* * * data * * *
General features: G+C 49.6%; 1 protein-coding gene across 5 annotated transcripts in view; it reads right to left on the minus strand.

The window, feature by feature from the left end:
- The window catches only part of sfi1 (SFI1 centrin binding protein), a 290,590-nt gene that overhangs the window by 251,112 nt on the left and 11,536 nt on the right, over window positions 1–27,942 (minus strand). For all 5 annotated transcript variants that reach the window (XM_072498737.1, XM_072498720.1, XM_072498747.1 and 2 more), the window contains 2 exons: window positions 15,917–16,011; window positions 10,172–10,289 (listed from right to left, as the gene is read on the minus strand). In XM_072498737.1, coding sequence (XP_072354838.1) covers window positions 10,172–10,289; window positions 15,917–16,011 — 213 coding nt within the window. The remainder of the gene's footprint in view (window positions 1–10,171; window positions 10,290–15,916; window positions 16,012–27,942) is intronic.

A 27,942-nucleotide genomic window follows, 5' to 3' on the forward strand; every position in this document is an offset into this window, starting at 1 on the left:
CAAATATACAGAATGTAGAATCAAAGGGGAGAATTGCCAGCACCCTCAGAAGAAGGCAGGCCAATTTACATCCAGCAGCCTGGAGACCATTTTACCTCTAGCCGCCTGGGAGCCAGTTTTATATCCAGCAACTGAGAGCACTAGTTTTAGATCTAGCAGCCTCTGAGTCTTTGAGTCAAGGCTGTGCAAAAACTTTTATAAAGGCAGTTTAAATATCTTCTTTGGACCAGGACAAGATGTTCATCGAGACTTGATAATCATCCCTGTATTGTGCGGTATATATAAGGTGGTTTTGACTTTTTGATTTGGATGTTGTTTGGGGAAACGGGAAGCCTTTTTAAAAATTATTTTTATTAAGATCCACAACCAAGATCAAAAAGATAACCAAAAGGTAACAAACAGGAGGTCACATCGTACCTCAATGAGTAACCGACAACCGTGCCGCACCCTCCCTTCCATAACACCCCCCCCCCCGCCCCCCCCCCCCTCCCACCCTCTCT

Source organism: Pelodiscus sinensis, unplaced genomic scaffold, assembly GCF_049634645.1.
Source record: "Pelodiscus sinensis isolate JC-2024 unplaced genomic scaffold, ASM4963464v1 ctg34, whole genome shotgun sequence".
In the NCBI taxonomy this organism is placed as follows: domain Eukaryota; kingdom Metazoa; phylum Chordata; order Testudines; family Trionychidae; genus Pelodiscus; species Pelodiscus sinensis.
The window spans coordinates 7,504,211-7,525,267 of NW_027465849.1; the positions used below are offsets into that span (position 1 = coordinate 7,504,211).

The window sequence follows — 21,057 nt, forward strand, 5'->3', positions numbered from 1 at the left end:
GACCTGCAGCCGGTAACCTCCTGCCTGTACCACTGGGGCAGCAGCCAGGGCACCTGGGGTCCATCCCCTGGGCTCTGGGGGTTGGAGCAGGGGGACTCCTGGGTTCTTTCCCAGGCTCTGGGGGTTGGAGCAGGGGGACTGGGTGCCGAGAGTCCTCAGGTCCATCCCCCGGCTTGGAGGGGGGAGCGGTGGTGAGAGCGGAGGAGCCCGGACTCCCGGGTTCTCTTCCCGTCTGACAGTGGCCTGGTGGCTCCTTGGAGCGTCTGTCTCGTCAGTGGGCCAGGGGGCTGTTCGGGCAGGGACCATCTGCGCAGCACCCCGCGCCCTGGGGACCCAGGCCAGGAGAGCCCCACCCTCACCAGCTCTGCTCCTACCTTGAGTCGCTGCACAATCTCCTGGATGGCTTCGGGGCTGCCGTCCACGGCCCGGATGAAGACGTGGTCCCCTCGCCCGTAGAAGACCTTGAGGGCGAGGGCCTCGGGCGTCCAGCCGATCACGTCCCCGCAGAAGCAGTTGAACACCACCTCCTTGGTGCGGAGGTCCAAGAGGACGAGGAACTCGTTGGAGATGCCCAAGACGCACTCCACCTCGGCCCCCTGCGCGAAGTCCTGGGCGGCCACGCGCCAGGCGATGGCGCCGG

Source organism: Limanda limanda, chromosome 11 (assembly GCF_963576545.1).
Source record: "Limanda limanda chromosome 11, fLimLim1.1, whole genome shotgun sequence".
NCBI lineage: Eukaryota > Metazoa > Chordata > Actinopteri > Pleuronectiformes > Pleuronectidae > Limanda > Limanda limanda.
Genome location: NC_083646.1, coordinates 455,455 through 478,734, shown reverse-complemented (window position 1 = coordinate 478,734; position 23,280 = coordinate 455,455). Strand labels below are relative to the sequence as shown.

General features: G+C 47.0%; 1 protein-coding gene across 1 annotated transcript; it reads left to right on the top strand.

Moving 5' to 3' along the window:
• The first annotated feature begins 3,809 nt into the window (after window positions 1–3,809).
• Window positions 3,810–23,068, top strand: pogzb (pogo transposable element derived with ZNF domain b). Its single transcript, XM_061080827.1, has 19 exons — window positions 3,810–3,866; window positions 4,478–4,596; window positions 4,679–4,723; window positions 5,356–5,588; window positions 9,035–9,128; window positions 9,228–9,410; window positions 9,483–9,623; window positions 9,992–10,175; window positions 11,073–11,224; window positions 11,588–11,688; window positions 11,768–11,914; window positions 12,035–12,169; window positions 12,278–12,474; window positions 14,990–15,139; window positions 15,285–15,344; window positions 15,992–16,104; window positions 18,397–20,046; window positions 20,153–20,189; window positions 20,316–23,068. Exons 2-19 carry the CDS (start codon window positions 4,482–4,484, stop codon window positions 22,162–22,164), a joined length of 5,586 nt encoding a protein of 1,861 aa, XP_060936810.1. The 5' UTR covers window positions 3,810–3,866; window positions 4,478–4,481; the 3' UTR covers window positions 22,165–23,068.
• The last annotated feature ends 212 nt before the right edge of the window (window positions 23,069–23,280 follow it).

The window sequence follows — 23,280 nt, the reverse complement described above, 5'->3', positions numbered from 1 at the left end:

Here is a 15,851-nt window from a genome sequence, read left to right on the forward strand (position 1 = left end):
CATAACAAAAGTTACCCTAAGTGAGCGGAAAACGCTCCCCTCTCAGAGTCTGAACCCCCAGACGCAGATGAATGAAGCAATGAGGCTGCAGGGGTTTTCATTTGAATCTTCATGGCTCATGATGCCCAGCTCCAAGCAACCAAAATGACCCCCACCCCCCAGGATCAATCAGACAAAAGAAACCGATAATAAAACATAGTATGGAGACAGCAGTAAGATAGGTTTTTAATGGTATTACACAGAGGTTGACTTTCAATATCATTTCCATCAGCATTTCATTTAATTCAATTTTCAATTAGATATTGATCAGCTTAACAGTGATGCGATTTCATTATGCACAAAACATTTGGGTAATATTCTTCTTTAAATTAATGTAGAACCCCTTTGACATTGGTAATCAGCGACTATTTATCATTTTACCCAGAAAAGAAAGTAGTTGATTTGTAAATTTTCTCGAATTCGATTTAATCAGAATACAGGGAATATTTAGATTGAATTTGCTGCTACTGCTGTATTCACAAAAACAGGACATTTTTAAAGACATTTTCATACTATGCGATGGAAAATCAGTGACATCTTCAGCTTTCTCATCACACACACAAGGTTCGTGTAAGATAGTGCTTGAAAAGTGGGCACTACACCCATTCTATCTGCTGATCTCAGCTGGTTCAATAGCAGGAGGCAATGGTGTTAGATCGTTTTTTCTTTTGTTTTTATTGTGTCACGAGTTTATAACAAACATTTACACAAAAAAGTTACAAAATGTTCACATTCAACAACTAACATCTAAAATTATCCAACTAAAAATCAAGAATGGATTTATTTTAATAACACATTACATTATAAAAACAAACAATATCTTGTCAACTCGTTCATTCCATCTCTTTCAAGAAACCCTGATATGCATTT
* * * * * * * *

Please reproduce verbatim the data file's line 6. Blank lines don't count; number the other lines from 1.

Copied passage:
Source organism: Pelodiscus sinensis, unplaced genomic scaffold, assembly GCF_049634645.1.